Modulation of neurotransmitter release at central synapses: role of endocannabinoids and transporters

Lead Research Organisation: University College London
Department Name: Neuroscience Physiology and Pharmacology


In the brain, most neurons (nerve cells) communicate with each other by releasing packets of a chemical, such as the amino acid glutamate, into the narrow gap between the neurons (the synapse). The glutamate passes across the gap and initiates a signal in the next cell. After release the glutamate is hoovered up and recycled to the nerve cell for re-use. Memory and learning occur as a result of alterations of this signalling at synapses. Synapses are densely packed so that glutamate released from one neuron can spread to neighbouring synapses that it was not supposed to signal to. This so-called synaptic crosstalk degrades the brainā€˜s information storage capacity. I have identified a detector of synaptic crosstalk, which makes neurons release another chemical called a cannabinoid (related to cannabis), which decreases synaptic crosstalk by reducing glutamate release. I am studying two fundamental mechanisms controlling glutamate release: (1) the cannabinoid system which reduces the number of packets of glutamate released; (2) the recycling of glutamate to releasing neurons which controls the amount of glutamate released from each packet. Understanding how glutamate release is controlled is essential to understand the normal function of the brain and what goes wrong in pathological conditions.

Technical Summary

I will investigate two fundamental mechanisms controlling the amount of neurotransmitter glutamate released at CNS synapses:
(1) modulation by endocannabinoids of the number of vesicles of transmitter released, and its dependence on synaptic crosstalk mediated by glutamate spillover between synapses;
(2) modulation of the amount of glutamate released from each vesicle.

My model of investigation will be the cerebellar granule cell to Purkinje cell synapses where I recently started to investigate endocannabinoid signalling (Marcaggi & Attwell, 2005, Nature Neurosci. 8: 776-81). I will use patch-clamping and imaging of transfected cells and cells in cerebellar slices from mice expressing a Ca2+ indicator in granule cells.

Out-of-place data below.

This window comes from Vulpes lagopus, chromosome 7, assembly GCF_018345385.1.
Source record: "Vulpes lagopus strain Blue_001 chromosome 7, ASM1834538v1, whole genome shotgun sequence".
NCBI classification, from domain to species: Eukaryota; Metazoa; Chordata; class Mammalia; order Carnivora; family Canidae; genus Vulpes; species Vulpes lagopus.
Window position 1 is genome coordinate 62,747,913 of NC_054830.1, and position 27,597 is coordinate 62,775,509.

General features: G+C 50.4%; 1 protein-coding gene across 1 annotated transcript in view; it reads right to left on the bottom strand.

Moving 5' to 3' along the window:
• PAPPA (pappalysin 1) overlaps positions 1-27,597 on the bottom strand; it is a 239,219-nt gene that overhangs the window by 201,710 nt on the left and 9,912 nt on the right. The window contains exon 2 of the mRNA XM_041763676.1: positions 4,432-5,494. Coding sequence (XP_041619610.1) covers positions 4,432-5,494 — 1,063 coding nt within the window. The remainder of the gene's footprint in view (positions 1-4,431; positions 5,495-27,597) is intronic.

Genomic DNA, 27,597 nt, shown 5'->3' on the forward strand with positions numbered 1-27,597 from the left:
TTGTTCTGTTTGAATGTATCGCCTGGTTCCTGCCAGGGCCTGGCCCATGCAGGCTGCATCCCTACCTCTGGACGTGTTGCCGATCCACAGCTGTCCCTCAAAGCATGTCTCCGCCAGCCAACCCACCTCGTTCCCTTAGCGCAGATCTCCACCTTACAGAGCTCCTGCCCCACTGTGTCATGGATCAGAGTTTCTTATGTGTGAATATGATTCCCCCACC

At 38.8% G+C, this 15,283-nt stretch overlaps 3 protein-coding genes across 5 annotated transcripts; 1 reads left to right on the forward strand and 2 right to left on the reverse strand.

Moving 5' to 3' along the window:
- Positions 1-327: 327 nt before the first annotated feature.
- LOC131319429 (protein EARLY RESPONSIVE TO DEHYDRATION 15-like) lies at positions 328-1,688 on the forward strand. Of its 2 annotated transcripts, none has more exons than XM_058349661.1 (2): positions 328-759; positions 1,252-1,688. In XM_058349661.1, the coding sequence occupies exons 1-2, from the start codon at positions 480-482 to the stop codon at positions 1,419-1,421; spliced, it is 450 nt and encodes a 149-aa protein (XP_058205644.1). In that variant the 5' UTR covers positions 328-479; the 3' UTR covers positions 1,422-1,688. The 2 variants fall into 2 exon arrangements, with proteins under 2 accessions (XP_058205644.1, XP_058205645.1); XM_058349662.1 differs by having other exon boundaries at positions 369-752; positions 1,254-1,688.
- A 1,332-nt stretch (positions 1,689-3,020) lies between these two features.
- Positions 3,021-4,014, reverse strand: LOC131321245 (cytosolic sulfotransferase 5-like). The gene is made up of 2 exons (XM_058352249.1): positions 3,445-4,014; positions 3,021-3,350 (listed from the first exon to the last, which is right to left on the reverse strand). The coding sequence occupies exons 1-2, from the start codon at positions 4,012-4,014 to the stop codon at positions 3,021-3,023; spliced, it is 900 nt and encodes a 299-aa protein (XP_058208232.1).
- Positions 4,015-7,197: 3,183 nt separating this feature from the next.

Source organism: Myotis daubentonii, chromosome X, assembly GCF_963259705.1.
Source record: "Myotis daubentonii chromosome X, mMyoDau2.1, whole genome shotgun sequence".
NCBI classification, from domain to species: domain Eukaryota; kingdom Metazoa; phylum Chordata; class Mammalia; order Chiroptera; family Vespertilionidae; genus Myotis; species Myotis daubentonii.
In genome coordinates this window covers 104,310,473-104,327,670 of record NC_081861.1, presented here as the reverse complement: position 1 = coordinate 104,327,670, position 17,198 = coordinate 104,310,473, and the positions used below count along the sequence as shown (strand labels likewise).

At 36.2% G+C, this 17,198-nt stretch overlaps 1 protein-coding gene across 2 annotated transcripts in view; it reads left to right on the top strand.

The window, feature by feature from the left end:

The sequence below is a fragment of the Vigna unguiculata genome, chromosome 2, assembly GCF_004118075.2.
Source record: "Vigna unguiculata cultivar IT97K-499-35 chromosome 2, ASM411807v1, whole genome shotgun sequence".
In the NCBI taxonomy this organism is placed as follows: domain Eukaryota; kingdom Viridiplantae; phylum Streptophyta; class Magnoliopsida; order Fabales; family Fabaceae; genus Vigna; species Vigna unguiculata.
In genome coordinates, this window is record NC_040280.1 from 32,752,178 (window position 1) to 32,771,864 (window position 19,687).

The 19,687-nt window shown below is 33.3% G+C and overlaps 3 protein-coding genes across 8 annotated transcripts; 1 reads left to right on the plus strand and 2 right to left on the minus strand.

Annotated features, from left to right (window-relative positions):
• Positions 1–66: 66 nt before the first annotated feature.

(1) Suppression of presynaptic glutamate release by retrograde endocannabinoid signalling depends on glutamate spillover between adjacent synapses, which is detected by mGluR1 receptors. I will determine:
(a) which feature of the extracellular [glutamate] transient mGluR1 receptors respond to, in order to detect spillover;
(b) the spatial range over which endocannabinoids signal;
(c) the spatial pattern of synapse activation produced by stimulation which mimics the physiological situation, in order to understand how likely glutamate spillover evoked plasticity is to occur in vivo.
These experiments will significantly advance our understanding of the role of endocannabinoids in controlling the strength of glutamatergic synapses. This is fundamental if we wish to understand the effects of recreational use of cannabis, or to use cannabinoids (or related drugs) to treat diseases like multiple sclerosis or obesity.

(2) I will test the importance of the glutamate-glutamine recycling system for filling glutamate vesicles, by determining the route of recycling in presynaptic terminals loaded with fluorescent indicators and by blocking enzymes and transporters that are hypothesized to play crucial roles in the cycle.
On average, the amount of glutamate released at synapses equals the amount of the main energy substrate (glucose) consumed by the brain. The recycling of released glutamate is thus essential to avoid what would otherwise be a crippling energy loss from the brain (because lost glutamate would have to be made afresh from glucose). Characterizing the glutamate recycling pathway is essential to understand brain metabolism and hence to provide a basis for interpreting brain imaging (MRI or PET), which is based on detection of energetic demand in different regions of the brain.


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